An Unfair, Post-Hoc Critique of Nate Silver
…I recently estimated Trump’s chance of becoming the GOP nominee at 2 percent.
Trump isn’t the nominee yet, but I think we can still say mistakes were likely made by Nate Silver with his assessment. If there are people who predicted Trump’s success, they were not known to me. But Silver’s specificity makes him an unfairly easy target for finger-pointing, which I will now do. I doubt we are the only parallel universe out of 50 that has Trump winning the nomination.
Silver arrived at 2% by arguing that there were six independent barriers to Trump’s winning the nomination. Even if Trump had a 50% chance of clearing any one of the hurdles, the probability of passing all the hurdles was only 0.5^6, or 1.5625%.
The problem was, these six hurdles were not really independent. Let’s review them.
- Trump’s media exposure advantage
could be broken once there’s some news about another candidate. Every Republican on stage will have the opportunity to make news in the debate tonight, for instance. It’s possible we’ll still be talking about the Trump surge in a few weeks, but it’s also possible that we’ll be contemplating the Ben Carson or Ted Cruz or Chris Christie surge instead.
- Low-information voters (who tend to be Trump supporters) will either become informed and no longer support Trump or not vote since they don’t care about politics enough to do so.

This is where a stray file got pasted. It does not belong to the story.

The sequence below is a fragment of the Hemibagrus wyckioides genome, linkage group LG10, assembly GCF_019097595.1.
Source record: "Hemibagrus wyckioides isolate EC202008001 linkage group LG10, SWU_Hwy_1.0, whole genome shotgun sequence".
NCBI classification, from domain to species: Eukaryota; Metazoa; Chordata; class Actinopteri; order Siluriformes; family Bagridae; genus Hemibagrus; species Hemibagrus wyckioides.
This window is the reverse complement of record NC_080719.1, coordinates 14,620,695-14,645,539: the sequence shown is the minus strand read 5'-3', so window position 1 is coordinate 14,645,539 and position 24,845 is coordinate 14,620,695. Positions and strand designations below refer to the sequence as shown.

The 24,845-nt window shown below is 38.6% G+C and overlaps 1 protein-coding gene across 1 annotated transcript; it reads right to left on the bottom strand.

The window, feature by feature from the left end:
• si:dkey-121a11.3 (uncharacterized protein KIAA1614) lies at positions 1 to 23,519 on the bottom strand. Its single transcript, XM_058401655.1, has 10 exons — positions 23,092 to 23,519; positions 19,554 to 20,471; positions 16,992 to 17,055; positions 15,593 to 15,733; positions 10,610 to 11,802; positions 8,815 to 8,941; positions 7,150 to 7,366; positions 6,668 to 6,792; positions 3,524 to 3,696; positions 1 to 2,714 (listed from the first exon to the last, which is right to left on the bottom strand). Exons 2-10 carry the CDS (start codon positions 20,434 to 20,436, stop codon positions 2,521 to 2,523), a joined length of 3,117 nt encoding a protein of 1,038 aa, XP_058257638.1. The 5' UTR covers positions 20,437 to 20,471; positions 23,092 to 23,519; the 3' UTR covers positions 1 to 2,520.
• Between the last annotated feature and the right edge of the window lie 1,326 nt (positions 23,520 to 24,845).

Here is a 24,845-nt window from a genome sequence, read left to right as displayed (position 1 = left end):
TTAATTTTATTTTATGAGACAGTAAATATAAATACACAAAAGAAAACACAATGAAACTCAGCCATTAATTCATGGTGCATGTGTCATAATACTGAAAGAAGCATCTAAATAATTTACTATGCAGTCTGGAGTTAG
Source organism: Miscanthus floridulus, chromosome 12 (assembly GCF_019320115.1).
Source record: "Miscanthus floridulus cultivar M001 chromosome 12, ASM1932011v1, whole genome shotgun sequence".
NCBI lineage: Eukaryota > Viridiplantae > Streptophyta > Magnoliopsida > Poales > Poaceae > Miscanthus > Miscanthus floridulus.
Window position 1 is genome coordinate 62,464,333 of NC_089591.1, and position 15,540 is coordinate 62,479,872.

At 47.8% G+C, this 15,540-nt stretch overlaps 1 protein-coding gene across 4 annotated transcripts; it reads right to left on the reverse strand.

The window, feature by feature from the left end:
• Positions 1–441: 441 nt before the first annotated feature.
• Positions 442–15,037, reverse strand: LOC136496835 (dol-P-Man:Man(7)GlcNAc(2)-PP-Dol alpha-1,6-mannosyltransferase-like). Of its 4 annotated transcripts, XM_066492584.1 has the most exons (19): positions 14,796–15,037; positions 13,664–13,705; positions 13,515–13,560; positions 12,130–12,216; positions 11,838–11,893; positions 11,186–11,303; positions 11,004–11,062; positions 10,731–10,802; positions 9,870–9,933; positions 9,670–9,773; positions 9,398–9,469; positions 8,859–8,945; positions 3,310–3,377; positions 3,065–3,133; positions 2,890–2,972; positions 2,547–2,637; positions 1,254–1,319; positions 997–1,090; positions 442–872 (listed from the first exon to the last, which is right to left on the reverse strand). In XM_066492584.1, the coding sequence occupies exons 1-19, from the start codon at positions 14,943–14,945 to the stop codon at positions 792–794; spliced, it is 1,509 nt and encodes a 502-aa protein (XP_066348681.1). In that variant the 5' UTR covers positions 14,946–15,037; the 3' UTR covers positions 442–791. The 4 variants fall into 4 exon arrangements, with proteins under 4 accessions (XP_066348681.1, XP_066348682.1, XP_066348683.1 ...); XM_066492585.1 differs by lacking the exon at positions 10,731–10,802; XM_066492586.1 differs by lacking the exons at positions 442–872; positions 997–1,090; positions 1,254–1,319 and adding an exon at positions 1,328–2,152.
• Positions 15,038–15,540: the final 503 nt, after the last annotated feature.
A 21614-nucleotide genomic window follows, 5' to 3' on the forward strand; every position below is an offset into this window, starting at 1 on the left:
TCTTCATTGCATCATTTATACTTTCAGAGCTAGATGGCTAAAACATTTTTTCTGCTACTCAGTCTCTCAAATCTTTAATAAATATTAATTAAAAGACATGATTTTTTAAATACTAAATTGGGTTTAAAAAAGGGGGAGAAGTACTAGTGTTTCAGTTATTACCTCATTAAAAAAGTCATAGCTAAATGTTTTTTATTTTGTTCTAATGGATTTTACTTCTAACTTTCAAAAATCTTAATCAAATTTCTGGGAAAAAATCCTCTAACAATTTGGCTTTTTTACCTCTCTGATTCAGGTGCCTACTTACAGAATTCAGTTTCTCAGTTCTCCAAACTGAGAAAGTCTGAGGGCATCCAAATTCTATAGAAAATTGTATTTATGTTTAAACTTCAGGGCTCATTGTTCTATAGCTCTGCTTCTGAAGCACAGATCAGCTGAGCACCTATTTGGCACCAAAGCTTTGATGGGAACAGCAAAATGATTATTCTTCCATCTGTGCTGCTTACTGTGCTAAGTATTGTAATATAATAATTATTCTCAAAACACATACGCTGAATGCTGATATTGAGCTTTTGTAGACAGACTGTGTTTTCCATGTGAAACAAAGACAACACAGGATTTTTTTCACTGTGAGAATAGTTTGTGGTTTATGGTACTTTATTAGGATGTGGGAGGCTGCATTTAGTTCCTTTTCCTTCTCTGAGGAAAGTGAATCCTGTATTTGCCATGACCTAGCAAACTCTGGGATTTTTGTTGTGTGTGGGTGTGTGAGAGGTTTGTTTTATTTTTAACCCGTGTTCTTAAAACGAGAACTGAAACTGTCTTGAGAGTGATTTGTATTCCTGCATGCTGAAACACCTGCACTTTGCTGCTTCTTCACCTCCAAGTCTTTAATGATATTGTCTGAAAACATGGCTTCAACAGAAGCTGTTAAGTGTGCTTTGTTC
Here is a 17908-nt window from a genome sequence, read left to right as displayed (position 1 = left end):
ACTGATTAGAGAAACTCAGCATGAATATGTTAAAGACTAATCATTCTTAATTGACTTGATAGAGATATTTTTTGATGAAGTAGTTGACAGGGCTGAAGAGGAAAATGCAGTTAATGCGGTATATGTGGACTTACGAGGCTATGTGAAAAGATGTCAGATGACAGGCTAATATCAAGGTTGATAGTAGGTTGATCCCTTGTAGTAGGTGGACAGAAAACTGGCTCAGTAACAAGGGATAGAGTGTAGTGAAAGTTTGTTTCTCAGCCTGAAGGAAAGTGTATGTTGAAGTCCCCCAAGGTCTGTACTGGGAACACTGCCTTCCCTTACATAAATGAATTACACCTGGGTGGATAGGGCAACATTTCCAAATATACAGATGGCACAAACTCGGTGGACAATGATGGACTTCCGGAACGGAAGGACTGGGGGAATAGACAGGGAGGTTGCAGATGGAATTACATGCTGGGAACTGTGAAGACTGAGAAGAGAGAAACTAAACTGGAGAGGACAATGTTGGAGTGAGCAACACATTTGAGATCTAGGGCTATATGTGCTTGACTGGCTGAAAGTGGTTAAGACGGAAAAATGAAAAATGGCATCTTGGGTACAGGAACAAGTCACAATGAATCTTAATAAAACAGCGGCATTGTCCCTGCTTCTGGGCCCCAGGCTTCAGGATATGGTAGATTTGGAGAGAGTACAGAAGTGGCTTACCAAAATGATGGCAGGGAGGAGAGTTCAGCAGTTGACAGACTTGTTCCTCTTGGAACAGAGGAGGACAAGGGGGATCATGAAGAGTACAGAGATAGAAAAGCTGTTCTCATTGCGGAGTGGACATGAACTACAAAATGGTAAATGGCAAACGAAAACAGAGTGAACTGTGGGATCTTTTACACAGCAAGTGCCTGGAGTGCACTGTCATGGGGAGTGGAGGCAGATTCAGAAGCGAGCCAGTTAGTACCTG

- Trump will disappoint in Iowa and New Hampshire, taking away favorable media coverage from him.
- Candidates like Trump without establishment support
would soon be bypassed as the rest of the field consolidated down to one or two other establishment-backed alternatives.
- Trump will not be able to accumulate delegates because of
Poor organization in caucus states, poor understanding of delegate rules, [and] no support from super delegates
- Delegate and convention rules “[work] against candidates like Trump.”
Though Silver considers these to be six independent events, they are not independent. #1 is about media coverage, but #3 is also about media coverage.
#2 is about Trump’s support being from those outside of the set of people typically interested in politics, but this has significant overlap with #5 and #6. #4, #5, and #6 in particular seem to blur together. Trump not having establishment support is the same thing as saying he has poor organization, which is the same thing as saying he won’t be able to work the convention rules to his favor. To cross any one of these barriers is to cross all of them, but Silver instead multiplies the probabilities together to end up with a small number.
There’s another problem. Silver applies his skepticism in a one-sided manner. Most obvious is his assumption in #4 that he will be overtaken once the field is reduced “down to one or two other establishment-backed alternatives.” We only got down to two just now; Silver didn’t express skepticism that candidates would be reluctant to exit the race.
How ought we judge Silver for this? Virtually everyone at the time assigned Trump a 0% probability of winning. 2% is actually closer than his peers! But somehow, it is easier to point and laugh at a 2% estimate than a 0% one, especially when the 2% comes with a justification and the 0% is just words. Silver, even when wrong, managed to be interesting. Let’s give him that.
Image by Randy Stewart